but couldnt it be converted to this instead to allow consistency between the .h file and the .inc?:
WNetAddConnectionA STRUCT DWORD
    lpRemoteName  LPCSTR ?
    lpPassword    LPCSTR ?
    lpLocalName   LPCSTR ?
WNetAddConnectionA ENDS
another thing is that your equ line looks like this:
WNetAddConnection equ 
but is it not the same thing as writing it like this?:
WNetAddConnection typedef WNetAddConnectionA
ok here's another question and should be my last. Sometimes at the end of the Structs and sometimes at the beggining of a paramter there will be a star in front of a word such as *lplpSystem what is the meaning of this star anyways? here what it looked like at the end of a struct:
typedef struct  _NETRESOURCEA {
    DWORD    dwScope;
    DWORD    dwType;
    DWORD    dwDisplayType;
    DWORD    dwUsage;
    LPSTR    lpLocalName;
    LPSTR    lpRemoteName;
    LPSTR    lpComment ;
    LPSTR    lpProvider;
}NETRESOURCEA, *LPNETRESOURCEA;
<--- hmmmm thank you for your time thanks george but i get errors using h2inc for some reason. for example i get errors such as this one:
error H1206: syntax error : identifier 'DWORD'
so i deleted all the DWORD's from the .h file just to see what would happen and it just moved on to another error such as this:
error H1206: syntax error : identifier 'LPSTR'
Posted on 2001-04-21 20:50:00 by smurf
smurf, I think DelphianOracle7 is correct that they are function calls, not structures, I did not take a lot of notice and just convered what you had in the post. Now a couple of things, in the current WINDOWS.INC, data types like LPCSTR are typdefed to DWORD. The native assembler data type for 32 bit is DWORD and this includes addresses. I would not hold out much hope with h2inc.exe as it does not handle C++ header file well at all. I have seen some older C headers converted with it but in many instances, you get the errors you mentioned. My C is very rusty now but I think the "*" denoted a pointer to a variable. WNetAddConnection equ I used this line to make an equate as it is a name, not a data type, you can use typdef to create new data types with no problems if you need them. Regards, hutch@pbq.com.au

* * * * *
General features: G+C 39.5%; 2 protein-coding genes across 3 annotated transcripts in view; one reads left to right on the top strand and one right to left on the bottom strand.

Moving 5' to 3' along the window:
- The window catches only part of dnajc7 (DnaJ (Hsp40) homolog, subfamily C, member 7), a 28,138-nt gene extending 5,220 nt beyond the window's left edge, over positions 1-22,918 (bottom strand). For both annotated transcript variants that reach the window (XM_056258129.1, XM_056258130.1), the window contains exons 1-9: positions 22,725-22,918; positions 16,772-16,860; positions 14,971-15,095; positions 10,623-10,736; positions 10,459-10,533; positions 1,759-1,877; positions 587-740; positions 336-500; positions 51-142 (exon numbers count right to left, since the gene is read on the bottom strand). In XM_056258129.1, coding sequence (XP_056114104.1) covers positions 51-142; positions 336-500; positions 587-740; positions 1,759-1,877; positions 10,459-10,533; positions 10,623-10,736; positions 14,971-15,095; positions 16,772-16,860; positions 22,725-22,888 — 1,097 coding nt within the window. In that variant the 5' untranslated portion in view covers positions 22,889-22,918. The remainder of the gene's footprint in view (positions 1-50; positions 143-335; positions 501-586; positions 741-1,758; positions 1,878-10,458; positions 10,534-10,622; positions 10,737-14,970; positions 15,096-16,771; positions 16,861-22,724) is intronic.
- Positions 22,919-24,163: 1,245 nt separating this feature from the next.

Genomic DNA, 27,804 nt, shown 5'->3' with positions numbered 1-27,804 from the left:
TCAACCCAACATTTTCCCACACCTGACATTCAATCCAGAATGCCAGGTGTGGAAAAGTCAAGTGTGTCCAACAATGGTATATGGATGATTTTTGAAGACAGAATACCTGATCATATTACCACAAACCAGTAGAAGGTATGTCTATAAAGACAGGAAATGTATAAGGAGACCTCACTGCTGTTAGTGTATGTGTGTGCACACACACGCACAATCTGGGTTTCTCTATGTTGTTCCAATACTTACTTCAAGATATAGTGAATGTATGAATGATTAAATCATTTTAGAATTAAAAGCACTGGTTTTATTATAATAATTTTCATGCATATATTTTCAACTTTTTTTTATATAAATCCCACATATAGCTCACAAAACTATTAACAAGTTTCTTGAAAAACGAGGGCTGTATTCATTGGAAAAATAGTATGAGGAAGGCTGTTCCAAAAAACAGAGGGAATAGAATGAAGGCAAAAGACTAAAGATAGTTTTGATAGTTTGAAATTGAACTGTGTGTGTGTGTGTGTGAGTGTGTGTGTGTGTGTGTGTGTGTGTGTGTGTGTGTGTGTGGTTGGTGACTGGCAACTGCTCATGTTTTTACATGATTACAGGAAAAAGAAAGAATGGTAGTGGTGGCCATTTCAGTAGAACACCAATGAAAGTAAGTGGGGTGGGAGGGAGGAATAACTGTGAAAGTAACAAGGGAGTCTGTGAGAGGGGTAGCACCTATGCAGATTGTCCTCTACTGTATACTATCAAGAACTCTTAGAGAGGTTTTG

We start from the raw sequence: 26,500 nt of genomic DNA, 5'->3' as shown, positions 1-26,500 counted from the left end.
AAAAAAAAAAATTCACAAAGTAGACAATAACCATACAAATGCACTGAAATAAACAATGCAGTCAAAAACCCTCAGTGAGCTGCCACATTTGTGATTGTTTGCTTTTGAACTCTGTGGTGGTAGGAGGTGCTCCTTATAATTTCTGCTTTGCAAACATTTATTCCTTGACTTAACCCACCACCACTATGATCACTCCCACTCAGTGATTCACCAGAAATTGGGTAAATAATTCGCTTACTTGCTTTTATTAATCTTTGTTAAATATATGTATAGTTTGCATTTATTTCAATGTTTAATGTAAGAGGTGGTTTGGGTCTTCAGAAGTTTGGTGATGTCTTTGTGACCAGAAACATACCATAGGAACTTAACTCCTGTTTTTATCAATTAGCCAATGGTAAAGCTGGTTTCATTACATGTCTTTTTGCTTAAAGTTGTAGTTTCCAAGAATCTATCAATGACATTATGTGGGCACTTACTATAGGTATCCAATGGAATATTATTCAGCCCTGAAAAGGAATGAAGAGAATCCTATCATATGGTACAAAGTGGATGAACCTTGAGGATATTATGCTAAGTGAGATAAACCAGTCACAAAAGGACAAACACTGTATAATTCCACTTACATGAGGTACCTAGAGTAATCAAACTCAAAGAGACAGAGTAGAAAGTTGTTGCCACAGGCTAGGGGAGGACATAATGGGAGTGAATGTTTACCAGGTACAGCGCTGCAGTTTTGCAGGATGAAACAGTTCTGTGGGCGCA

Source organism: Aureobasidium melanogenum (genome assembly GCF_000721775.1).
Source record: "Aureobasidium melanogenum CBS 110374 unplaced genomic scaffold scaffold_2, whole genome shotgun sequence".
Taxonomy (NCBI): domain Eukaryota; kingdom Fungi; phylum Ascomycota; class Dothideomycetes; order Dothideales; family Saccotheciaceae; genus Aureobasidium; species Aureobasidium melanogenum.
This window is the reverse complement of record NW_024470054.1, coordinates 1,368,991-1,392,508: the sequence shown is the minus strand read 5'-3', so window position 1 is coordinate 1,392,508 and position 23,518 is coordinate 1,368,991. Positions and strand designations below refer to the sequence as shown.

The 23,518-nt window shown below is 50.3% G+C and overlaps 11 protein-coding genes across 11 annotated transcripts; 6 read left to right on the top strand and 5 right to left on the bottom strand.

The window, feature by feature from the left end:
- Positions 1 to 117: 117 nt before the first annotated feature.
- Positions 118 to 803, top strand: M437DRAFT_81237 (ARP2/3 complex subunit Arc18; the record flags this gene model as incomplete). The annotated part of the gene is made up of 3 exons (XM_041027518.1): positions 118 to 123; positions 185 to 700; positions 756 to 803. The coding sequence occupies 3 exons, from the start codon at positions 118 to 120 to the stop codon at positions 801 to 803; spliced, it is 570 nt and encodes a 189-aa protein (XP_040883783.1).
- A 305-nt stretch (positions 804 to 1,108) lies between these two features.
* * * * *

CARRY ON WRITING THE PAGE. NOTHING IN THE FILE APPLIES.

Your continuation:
Posted on 2001-04-22 10:08:00 by hutch--
disease_2000 what purpose does the pointer serve anyways? could i just leave it out of the conversion? LPNETRESOURCEA pointer NETRESOURCEA <--- why would i need this pointer? smurf
Posted on 2001-04-24 17:01:00 by smurf
C/C++ is occasionally overly pedantic, rather frantic actually, in it's insistance that everything be typedefined. So if you have a FOO, and wish a pointer to a FOO, you need declare a type "LPFOO pointer FOO", such that a LPFOO may ONLY point at a FOO and nothing else (least it produce compile errors). Since Windows defines some 90 base types that are ALL DWORDS, some savy good looking fellow (OK, it wasn't me, it was hutch) defined the include files with loose type checking, and just look for the size of the data. This makes MASM32 much much easier to use. ML.EXE does support strict type checking IF you go ahead and define a multitude of types. But trust me, don't do that; that way leads to madness.
Posted on 2001-04-24 23:18:00 by Ernie
Posted on 2001-04-25 00:27:00 by NaN